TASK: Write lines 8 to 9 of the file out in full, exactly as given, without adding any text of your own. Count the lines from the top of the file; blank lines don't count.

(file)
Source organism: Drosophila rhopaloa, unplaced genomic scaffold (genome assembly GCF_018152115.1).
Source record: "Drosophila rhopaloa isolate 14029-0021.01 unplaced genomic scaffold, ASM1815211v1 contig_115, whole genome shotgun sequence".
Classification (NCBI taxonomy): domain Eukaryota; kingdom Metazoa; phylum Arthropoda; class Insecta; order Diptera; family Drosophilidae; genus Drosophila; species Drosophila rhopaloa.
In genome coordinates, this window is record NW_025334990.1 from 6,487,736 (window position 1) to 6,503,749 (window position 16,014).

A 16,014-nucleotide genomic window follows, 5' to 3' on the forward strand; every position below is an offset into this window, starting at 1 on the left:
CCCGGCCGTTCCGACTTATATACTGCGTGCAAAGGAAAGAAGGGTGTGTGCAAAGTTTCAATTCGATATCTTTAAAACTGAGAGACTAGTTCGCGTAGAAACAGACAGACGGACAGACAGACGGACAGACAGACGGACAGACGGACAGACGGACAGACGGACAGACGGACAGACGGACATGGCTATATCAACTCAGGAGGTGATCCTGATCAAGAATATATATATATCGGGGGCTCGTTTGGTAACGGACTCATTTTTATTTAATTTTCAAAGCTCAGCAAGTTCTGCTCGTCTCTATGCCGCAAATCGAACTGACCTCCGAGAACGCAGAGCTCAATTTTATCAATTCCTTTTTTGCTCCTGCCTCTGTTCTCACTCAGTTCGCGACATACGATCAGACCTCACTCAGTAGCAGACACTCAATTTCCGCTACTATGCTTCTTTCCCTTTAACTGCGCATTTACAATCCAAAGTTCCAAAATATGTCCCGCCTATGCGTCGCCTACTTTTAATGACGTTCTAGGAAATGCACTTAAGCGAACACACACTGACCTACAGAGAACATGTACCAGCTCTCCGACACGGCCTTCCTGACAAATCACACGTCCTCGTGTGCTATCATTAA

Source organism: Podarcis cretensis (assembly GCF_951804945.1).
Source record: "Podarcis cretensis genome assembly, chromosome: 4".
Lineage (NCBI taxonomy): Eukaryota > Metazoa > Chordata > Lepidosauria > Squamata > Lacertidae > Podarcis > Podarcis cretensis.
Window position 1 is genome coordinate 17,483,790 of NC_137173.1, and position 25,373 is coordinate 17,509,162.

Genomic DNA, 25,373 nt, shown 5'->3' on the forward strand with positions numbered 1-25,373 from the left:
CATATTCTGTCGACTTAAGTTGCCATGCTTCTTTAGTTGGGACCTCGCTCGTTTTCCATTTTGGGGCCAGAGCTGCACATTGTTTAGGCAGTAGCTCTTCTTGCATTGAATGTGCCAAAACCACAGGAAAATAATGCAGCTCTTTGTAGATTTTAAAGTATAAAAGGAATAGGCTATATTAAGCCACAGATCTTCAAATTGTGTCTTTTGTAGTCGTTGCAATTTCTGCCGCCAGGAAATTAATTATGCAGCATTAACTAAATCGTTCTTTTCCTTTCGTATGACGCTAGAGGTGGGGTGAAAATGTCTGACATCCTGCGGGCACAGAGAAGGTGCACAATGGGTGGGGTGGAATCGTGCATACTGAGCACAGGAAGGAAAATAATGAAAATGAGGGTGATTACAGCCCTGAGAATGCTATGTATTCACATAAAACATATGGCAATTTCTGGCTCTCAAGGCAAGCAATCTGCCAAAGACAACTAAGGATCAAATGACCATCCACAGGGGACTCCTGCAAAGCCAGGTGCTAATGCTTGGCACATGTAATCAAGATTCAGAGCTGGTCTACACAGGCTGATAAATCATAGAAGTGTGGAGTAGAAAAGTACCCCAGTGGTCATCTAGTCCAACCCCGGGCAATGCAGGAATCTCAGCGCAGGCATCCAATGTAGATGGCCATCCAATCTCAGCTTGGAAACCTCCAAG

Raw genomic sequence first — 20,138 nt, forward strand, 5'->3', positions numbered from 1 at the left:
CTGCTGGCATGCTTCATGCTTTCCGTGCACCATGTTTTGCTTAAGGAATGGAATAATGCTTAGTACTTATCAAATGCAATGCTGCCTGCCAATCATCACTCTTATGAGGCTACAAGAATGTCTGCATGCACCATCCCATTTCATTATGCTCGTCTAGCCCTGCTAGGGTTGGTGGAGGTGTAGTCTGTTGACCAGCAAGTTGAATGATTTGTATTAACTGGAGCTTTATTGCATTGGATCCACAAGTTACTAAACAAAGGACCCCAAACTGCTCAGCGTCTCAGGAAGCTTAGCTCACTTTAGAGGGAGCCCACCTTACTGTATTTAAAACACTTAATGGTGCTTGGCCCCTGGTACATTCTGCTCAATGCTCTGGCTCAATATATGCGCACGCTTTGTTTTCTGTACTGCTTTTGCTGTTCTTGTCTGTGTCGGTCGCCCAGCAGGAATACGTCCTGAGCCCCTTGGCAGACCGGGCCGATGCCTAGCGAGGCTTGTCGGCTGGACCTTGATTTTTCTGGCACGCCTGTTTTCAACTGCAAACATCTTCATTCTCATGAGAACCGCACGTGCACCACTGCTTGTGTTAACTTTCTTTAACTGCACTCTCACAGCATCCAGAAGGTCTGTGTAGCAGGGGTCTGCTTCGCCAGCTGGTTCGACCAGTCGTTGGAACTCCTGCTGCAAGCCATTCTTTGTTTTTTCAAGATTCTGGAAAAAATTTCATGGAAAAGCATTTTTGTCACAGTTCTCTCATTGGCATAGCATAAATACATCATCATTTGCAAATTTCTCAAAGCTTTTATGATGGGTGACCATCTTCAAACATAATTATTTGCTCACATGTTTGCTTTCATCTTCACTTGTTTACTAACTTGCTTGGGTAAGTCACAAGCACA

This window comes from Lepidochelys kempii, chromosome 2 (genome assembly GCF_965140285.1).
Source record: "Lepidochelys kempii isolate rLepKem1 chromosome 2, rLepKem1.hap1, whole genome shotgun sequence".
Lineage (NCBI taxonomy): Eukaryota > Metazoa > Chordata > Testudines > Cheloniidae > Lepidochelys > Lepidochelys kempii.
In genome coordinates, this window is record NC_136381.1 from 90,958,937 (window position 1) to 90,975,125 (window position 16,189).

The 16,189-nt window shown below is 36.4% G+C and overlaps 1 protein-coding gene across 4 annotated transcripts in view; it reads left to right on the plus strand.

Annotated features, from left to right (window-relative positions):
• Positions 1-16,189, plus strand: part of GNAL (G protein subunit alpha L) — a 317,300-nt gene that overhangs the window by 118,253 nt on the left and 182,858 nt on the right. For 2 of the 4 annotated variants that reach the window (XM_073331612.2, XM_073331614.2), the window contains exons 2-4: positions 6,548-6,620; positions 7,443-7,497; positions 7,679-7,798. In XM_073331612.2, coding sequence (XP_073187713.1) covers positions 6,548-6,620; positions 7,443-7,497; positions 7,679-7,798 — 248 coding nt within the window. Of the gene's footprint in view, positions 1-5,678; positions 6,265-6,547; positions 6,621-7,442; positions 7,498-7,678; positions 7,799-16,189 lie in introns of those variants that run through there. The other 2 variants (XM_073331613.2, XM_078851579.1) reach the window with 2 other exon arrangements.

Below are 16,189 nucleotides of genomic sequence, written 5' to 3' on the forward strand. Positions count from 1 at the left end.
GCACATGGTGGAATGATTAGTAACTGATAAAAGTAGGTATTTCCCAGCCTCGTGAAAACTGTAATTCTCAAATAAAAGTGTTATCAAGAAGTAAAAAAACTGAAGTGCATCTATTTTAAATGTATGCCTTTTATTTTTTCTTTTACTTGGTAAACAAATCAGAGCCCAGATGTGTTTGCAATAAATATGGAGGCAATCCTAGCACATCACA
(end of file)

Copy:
Source record: "Podarcis cretensis genome assembly, chromosome: 4".
Lineage (NCBI taxonomy): Eukaryota > Metazoa > Chordata > Lepidosauria > Squamata > Lacertidae > Podarcis > Podarcis cretensis.